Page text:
A quarter of a century ago, I witnessed firsthand the emergence of a robust information and communications technology (ICT) industry in Silicon Valley and the San Francisco Bay Area. Many of these companies were spawned by the then relatively young personal computer revolution that was making ICT portable and far more accessible.
Companies in the bustling region developed software that enabled tasks that were traditionally done on paper in centralized office settings to be performed on these microcomputers at a time when computer automated design and desktop publishing were the hot apps of the day. Other companies made fascinating devices called modems that made it possible to send work done on these innovative small computers to other computers, regardless of where they were located.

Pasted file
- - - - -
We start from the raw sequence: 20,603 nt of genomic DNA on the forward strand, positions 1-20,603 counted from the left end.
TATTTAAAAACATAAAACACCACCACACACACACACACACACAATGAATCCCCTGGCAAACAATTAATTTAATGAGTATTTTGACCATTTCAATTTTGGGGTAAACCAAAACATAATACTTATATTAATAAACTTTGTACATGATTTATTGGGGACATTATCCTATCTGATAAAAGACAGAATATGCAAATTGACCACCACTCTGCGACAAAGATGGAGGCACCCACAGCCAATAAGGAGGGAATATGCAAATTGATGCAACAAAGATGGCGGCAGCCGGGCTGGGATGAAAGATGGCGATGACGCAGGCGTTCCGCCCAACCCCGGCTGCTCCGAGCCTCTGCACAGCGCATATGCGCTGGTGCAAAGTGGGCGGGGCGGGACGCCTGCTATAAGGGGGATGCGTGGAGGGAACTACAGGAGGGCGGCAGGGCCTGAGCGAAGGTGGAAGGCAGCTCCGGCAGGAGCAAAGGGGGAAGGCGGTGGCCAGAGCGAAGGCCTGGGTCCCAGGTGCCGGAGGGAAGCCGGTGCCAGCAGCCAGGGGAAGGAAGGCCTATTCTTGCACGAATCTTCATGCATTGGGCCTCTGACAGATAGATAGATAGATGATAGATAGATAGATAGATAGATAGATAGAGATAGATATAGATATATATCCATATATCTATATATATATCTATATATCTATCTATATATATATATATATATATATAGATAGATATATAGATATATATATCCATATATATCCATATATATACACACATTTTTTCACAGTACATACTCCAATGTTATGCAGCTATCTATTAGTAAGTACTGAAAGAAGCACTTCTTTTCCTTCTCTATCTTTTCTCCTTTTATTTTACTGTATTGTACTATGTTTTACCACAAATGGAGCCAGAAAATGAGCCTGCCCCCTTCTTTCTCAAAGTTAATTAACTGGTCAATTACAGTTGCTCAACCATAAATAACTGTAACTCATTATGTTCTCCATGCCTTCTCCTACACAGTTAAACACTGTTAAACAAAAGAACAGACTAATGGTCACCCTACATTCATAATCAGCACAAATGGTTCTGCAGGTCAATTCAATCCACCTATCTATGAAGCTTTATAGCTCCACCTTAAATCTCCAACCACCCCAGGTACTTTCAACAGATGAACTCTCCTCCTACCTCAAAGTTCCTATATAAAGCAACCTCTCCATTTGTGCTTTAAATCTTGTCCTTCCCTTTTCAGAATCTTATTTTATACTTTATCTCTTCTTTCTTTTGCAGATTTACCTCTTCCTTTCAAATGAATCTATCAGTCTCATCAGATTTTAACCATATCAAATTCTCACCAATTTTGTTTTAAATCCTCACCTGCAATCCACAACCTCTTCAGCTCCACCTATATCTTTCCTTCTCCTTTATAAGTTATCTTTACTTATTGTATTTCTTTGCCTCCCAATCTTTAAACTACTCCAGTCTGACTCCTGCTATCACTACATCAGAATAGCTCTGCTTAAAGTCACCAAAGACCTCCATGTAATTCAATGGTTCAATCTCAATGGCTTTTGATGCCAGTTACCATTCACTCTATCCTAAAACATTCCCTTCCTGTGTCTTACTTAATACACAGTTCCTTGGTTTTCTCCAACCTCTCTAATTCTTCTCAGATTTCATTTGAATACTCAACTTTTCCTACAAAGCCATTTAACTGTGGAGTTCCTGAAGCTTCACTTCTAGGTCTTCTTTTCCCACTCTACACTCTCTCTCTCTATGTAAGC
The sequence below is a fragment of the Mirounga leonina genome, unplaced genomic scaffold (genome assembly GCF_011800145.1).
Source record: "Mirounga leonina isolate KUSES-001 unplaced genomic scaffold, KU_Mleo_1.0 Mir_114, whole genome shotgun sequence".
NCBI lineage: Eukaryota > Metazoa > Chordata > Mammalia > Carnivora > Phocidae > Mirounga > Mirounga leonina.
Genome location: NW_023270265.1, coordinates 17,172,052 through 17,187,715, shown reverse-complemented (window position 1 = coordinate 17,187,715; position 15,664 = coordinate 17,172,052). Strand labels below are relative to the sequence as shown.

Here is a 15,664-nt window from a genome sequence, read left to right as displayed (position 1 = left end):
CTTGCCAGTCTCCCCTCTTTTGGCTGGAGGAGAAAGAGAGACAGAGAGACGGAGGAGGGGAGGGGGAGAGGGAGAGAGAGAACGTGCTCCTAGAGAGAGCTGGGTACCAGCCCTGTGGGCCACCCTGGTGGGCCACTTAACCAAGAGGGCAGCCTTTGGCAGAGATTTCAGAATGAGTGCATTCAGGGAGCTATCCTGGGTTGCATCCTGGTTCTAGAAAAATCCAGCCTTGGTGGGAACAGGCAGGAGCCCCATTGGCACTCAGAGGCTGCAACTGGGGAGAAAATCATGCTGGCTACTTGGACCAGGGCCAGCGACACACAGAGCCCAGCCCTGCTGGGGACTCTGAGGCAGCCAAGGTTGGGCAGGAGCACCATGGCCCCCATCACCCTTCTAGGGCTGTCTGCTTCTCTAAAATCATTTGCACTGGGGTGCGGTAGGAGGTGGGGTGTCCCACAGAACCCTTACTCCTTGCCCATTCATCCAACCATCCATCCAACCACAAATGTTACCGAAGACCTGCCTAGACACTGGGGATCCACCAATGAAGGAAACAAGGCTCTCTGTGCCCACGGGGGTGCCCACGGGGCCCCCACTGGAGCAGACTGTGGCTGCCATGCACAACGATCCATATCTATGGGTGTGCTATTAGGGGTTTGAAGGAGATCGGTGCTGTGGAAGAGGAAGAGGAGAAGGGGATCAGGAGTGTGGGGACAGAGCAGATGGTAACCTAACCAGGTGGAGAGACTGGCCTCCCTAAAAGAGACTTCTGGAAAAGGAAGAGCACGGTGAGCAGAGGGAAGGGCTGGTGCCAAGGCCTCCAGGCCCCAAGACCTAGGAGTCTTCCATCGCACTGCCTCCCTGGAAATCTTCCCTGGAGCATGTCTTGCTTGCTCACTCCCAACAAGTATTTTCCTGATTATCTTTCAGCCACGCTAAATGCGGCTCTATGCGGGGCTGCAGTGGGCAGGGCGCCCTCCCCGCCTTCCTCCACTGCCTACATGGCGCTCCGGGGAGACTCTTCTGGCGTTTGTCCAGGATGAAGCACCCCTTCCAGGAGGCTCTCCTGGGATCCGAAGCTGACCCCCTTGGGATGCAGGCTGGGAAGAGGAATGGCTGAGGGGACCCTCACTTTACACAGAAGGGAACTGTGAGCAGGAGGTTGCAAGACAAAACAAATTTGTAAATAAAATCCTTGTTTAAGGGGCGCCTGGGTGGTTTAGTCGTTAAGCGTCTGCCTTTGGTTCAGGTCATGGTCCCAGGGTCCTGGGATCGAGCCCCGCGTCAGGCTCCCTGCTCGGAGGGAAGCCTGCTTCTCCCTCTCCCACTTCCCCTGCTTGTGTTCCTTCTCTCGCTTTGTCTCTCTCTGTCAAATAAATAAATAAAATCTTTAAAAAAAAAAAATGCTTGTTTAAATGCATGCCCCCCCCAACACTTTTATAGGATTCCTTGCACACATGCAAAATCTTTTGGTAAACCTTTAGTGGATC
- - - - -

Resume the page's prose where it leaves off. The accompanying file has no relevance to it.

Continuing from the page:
I saw the potential of the emerging ICT to alleviate one of the regions worst problems: suffocating, time sucking traffic congestion. I wrote an opinion piece published in March of 1991 in the San Jose Mercury News advocating widespread adoption of telecommuting using the new ICT tools as a solution.
Here it is 2016 and the situation that existed in 1991 is virtually unchanged. The region continues to paradoxically choke on traffic even though its leading companies innovated a way out of it many years ago.